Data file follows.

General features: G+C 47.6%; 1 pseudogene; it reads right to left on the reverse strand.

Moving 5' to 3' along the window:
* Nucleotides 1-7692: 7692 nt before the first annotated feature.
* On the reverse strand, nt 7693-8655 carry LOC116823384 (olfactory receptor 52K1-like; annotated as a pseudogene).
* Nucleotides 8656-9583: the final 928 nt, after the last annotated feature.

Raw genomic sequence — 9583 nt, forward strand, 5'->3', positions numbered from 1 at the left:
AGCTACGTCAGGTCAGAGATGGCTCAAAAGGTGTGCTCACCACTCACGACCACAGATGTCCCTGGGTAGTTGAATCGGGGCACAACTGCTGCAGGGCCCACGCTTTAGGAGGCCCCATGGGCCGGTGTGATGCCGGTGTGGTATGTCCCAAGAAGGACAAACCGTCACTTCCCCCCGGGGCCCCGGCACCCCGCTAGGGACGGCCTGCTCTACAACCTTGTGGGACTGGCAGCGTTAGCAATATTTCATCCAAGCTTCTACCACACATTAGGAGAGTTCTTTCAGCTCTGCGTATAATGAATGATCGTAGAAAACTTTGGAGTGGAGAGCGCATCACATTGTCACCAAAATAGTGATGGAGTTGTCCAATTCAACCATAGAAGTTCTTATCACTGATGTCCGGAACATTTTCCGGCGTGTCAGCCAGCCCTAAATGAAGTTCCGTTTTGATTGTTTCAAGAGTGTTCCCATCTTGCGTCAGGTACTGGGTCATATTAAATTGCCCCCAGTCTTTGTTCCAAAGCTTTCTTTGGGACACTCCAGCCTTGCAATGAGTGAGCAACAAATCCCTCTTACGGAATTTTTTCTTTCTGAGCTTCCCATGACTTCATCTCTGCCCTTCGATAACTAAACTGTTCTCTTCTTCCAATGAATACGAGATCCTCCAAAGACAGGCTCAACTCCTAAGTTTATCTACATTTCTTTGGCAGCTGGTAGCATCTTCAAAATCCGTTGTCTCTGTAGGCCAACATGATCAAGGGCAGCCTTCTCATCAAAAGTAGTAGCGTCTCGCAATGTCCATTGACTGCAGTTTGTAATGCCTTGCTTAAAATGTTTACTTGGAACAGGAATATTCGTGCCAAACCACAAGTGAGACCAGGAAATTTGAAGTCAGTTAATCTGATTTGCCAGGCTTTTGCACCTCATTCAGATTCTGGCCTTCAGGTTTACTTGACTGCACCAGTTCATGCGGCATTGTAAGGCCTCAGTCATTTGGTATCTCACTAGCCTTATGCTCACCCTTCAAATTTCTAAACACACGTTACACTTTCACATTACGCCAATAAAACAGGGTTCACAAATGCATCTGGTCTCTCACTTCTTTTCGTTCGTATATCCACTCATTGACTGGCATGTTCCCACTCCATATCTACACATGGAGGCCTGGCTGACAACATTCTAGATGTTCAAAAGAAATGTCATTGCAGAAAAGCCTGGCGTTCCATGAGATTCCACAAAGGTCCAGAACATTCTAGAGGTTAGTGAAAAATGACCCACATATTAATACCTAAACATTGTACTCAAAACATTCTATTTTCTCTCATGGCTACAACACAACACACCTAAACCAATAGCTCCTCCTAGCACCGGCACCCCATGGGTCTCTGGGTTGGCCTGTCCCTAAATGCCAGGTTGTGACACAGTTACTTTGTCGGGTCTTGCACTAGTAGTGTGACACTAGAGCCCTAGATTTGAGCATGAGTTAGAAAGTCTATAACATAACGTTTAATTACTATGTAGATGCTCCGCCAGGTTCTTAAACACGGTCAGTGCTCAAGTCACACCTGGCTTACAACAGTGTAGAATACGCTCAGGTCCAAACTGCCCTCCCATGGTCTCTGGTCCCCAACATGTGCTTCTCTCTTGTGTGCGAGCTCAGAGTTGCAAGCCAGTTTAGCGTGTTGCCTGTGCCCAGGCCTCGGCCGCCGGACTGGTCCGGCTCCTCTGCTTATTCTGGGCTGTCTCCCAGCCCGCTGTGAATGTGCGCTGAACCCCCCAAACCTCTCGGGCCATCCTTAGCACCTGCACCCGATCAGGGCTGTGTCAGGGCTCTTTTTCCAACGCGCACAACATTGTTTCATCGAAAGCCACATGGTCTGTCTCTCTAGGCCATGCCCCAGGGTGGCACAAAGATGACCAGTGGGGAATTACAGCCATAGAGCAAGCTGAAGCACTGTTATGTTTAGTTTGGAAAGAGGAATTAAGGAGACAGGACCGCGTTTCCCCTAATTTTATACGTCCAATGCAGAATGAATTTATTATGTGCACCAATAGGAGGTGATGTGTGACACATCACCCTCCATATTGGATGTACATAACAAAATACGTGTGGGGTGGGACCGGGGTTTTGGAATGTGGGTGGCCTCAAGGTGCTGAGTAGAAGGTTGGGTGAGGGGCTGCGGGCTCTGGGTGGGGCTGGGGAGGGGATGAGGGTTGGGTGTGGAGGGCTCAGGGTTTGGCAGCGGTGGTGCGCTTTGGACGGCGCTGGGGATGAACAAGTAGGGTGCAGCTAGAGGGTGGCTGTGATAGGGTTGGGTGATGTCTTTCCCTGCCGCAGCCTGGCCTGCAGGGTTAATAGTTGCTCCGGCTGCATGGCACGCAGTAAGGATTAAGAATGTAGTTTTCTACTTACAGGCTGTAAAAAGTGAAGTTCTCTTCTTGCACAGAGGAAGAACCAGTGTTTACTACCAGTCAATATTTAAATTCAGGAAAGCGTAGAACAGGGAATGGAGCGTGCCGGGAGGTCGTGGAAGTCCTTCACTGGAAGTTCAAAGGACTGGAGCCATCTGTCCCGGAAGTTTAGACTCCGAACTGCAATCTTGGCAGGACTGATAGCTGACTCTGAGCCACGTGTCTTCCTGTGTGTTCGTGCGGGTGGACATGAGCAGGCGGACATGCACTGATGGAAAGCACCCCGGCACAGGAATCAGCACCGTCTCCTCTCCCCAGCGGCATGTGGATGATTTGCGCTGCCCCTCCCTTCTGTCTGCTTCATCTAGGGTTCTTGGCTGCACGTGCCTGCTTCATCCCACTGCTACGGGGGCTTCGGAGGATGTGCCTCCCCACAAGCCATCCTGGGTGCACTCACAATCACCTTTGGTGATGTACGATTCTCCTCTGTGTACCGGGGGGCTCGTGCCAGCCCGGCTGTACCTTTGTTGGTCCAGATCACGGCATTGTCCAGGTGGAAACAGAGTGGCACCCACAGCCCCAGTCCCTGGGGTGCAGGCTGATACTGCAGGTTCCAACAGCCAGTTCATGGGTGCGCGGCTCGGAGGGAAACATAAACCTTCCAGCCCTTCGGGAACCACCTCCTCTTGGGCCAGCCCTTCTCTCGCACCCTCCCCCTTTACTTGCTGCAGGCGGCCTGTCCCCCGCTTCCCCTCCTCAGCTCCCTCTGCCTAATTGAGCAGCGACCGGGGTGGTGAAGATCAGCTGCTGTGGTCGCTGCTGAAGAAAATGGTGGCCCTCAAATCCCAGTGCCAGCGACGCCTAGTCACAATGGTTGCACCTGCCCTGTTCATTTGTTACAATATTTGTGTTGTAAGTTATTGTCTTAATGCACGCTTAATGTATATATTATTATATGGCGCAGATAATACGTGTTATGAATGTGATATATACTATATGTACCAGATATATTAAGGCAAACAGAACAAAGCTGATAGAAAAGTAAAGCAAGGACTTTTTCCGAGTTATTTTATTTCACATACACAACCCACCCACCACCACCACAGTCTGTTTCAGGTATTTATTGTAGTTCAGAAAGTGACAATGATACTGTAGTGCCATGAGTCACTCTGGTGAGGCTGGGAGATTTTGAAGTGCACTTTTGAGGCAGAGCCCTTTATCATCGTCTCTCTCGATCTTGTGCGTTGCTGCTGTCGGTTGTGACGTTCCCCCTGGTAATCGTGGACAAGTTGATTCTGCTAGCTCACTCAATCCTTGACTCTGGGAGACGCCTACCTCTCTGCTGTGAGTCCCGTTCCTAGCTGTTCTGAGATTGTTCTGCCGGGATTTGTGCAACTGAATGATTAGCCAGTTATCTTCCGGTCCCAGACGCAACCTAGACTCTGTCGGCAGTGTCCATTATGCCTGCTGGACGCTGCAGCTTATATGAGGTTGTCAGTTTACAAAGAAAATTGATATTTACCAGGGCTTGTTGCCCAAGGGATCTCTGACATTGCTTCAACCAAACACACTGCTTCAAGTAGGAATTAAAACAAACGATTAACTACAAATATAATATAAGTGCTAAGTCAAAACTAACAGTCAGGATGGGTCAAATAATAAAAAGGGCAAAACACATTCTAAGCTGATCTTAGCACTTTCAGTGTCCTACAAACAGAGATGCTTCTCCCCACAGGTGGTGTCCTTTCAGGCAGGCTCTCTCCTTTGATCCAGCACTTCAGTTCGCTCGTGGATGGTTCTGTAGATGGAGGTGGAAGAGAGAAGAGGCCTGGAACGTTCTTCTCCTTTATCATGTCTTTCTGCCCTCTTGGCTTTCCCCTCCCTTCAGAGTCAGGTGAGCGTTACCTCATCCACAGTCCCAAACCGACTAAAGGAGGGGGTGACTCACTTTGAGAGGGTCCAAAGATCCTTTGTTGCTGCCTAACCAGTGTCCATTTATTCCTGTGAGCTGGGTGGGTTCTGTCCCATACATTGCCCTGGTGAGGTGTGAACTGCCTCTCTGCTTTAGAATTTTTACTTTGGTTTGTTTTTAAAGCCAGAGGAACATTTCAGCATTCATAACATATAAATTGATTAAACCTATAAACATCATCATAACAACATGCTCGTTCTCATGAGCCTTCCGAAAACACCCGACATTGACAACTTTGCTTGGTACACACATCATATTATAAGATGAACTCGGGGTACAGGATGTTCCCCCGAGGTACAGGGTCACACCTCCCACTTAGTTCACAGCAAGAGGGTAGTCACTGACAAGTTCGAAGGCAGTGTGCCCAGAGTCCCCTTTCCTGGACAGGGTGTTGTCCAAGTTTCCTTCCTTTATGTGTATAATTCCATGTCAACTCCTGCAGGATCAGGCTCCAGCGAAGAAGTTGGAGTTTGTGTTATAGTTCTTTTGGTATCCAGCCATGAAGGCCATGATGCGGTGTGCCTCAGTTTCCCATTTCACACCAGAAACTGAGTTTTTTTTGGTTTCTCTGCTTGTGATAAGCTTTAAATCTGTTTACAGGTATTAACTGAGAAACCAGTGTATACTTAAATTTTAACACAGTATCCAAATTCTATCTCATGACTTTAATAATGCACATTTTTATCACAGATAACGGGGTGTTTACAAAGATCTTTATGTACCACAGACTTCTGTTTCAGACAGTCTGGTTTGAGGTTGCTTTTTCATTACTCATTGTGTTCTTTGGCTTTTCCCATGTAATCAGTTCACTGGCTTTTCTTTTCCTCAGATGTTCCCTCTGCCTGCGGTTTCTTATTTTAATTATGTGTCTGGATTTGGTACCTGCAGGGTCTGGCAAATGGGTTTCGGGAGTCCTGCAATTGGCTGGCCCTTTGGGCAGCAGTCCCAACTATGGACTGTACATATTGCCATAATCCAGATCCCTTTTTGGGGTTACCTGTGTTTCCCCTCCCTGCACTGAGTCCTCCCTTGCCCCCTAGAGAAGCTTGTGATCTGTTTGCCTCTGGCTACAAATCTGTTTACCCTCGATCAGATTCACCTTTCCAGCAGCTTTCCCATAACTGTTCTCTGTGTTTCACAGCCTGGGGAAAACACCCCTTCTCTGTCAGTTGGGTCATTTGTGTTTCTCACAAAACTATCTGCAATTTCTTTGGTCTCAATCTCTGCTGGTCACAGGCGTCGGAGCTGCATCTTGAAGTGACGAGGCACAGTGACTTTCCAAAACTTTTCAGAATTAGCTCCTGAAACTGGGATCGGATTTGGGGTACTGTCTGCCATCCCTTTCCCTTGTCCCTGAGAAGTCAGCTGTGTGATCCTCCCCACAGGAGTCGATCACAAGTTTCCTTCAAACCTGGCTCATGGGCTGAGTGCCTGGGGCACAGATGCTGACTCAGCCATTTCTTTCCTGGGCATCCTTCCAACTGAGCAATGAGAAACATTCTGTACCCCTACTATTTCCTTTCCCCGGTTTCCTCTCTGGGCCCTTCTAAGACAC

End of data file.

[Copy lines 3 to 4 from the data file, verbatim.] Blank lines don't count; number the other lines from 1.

* Nucleotides 1-7692: 7692 nt before the first annotated feature.
* On the reverse strand, nt 7693-8655 carry LOC116823384 (olfactory receptor 52K1-like; annotated as a pseudogene).